Today’s sweet Valentine’s Day printable is brought to you by my daughter’s upcoming birthday party.
You see, in brainstorming her pink lemonade party favors, I couldn’t help but think they would also make great valentines. Since I’m all about pulling double duty on party planning, I’m offering these Pink Lemonade Valentines as a printable for you today!
Need s’more (sorry) Valentine’s Day ideas? Just grab a box of graham crackers, a bag of mini Hershey’s chocolate bars and some heart-shaped Peeps or marshmallows, print out one of the free printables below, and you’re in business!
Today I’m bringing you Part II of my vintage dollhouse makeover.
I think that you’re supposed to leave the exterior for the final “big reveal”, but I’m a rule breaker that way. That, and it happened to be the one part I could tackle while I waited for the interior furnishings to appear in the mail.
As I mentioned in my introductory post, I put myself on a budget for this project, so I needed to DIY it as much as possible, using supplies I already had on hand. Still, this portion of the makeover was the most costly, since all the paint used in the house is accounted for in this portion.
Merry Christmas! Hopefully yours was spent with loved ones creating new happy memories. If your kids were fortunate to receive gifts this season, it’s time to start those thank you notes. I love using templates to keep it a bit more manageable for the kids, especially with Eve just learning to write this year.
Here are the thank you notes I whipped up to use this year, and I’m offering them here as a free printable. Enjoy!
Years ago I hand sewed a Christmas Tree Advent Calendar, which has become such a sweet tradition for our family. Ever since I was a young child, I absolutely loved Advent Calendars – usually the perforated paper variety in our home – to count down the days until Christmas. The anticipation was overwhelming each year.
I wanted to have that same tradition in our family – and I wanted to create something we could use year after year. I stumbled across this sweet calendar by Stitch Craft Creations. I fell madly in love with this idea and got to work, using her calendar as my guide.
I’ve never met anyone who has said, “I WISH I didn’t have SO MANY PHOTOS from when the children were young.” Or, “We have too many photos! We simply must GET RID of all these.”
In fact, in a very unofficial poll of some of my closest friends, the #1 or #2 “thing” they would save in a house fire would be printed photos, hard drives and/or memory cards of photos.
That’s why I’m very passionate about capturing my children during these fast moving years, where each day brings a new milestone:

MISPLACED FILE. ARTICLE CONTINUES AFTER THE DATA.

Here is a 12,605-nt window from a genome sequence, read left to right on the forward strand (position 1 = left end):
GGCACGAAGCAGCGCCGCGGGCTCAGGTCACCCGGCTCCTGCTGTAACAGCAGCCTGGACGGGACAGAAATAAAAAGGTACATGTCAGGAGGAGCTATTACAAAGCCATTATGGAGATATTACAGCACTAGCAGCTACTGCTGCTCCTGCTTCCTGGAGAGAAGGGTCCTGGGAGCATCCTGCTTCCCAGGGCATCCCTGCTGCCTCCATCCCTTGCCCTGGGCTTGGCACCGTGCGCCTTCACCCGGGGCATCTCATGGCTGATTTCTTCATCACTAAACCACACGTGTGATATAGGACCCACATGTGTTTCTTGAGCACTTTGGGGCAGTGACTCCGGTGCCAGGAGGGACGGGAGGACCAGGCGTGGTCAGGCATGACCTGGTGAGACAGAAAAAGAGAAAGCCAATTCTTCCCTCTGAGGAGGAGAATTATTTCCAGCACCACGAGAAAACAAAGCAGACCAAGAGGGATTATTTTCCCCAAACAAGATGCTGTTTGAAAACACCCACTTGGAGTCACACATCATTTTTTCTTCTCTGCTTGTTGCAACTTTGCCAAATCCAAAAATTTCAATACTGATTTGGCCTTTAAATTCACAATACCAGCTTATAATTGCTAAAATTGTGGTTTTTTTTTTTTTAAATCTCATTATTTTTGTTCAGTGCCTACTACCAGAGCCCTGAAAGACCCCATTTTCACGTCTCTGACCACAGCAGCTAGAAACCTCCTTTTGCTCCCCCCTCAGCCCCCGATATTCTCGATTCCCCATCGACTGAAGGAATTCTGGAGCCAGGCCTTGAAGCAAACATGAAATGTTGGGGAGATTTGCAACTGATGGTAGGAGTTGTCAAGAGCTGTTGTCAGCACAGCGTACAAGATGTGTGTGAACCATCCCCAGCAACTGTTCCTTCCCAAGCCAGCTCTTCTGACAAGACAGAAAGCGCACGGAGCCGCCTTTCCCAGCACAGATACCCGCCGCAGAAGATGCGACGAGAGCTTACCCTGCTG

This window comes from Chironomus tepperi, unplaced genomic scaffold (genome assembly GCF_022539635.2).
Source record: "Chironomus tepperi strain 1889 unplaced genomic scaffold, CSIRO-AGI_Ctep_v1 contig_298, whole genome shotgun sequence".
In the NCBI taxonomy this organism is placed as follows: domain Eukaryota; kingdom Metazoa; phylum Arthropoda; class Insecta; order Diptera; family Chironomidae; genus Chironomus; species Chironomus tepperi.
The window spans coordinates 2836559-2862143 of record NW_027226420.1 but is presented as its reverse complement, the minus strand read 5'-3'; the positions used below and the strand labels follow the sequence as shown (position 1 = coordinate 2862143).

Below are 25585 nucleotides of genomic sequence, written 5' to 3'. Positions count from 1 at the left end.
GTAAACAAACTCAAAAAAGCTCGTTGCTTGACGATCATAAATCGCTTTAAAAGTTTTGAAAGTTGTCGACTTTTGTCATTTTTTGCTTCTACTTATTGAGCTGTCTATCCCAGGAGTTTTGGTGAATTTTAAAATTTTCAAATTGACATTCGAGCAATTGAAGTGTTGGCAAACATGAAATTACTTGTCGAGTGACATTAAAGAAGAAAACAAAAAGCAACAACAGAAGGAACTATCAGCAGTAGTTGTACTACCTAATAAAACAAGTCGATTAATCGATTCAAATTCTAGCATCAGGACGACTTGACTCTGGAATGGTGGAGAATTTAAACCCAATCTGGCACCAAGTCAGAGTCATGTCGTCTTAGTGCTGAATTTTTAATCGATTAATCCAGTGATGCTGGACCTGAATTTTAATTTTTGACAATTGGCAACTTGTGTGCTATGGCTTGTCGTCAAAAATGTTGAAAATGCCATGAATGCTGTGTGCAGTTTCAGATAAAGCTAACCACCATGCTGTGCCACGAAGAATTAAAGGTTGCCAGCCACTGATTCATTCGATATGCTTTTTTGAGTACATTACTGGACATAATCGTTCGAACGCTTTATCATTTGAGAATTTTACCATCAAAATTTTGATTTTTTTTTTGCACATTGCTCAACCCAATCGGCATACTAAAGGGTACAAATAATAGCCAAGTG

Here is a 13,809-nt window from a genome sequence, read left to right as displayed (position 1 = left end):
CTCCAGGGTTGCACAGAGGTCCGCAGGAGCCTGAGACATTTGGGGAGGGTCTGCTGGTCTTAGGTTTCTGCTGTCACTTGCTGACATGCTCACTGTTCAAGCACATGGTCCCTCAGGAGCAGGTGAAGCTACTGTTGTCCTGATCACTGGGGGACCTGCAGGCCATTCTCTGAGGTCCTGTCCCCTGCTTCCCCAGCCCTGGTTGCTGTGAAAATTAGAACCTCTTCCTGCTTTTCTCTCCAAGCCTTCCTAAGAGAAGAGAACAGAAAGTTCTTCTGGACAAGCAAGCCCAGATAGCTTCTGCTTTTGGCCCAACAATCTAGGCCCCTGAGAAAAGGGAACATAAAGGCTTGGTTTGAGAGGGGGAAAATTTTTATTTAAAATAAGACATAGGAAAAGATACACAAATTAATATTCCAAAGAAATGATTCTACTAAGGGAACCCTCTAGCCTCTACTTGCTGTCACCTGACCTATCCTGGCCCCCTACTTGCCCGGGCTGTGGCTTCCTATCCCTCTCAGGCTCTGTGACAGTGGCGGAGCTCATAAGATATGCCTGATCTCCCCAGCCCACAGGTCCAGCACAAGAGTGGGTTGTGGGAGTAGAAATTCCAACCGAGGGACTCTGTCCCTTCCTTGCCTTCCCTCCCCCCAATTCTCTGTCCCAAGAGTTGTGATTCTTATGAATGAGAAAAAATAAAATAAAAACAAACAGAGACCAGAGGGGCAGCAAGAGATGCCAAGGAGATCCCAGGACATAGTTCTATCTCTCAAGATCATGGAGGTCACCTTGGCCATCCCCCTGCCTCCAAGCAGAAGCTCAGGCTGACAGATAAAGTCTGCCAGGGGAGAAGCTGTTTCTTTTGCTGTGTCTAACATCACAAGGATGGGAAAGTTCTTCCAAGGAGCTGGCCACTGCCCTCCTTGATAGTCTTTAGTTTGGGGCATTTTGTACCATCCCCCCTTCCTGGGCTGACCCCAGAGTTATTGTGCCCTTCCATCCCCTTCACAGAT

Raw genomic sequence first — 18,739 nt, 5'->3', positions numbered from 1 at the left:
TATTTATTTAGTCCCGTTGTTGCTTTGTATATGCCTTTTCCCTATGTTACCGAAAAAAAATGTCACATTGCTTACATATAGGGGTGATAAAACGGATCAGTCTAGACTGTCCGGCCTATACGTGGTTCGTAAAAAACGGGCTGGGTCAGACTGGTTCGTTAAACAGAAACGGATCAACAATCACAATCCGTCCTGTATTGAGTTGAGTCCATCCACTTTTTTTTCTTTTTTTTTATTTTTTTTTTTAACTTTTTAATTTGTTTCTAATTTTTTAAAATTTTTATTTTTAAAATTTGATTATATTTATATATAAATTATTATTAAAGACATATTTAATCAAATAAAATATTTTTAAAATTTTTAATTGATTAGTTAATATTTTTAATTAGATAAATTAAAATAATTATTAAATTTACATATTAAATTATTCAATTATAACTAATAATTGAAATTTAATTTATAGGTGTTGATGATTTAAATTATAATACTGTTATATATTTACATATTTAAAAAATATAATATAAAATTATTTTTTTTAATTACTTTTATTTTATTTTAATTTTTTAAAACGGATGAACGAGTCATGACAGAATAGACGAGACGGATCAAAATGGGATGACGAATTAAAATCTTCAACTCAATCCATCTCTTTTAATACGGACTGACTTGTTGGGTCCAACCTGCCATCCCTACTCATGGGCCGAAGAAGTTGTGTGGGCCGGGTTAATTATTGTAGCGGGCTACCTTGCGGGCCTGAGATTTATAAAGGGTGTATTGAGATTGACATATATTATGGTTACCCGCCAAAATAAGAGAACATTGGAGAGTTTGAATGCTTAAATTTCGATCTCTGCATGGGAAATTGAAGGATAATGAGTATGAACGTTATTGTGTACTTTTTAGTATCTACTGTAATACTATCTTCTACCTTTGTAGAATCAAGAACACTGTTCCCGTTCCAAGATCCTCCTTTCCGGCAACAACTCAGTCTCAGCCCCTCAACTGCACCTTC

…learning to read and write
…potty training – all of it. It’s all beautiful.
I’m a huge advocate for getting professional family photos taken each year. I’m all for posed-looking-at-the-camera-smiling photos.
But it’s these moments. These little everyday occasions that I look upon and I remember.
…BRB…I think there’s something in my eye…
So this year, I’m starting my fist #365 project. Every day, I’ll be looking for beauty in our everyday moments and sharing my photos on Instagram. Will you join me? Please let me know! I’d love to follow you in your journey!
This summer I picked up this vintage doll house from the thrift store for a few dollars. I can’t explain why I picked it up, but I was thrilled with the find. So, what to do with a 1940’s era doll house in disrepair? I originally had delusions of restoring it, because it certainly had charm. However, once I started trying to do some touch ups I was faced with the reality that this baby needed a complete overhaul.
We live a little too far from the kids’ grandparents for our taste, and now that both Dub and Eve are writing I want them to be better at communicating with them via snail mail (while practicing their manners and skills).
I’ve searched high and low for letter writing templates and have struggled to find a template with prompts that are appropriate for casual letter writing. Many are specific to summer break (we love this one, especially for non-writers), summer camps and travel. So, I created these letter templates that I’m really happy with:
These templates include writing prompts that cover the things we talk about at home at the end of each day: what they’re learning at school, their feelings at the moment, and the best and worst part of their days. I also added a “weather today” section, just for fun, and an area for them to just draw, which is their favorite part.
Do you have friends and family members who live far away? Are your kids starting to interact with pen pals, or heading off to summer camp? This template is for you! I’m sharing them here for my subscribers. Enjoy!
This is one of my favorite projects to date – also the easiest and least expensive: the children’s artwork display located in our Family Command Center – otherwise known as the mud room.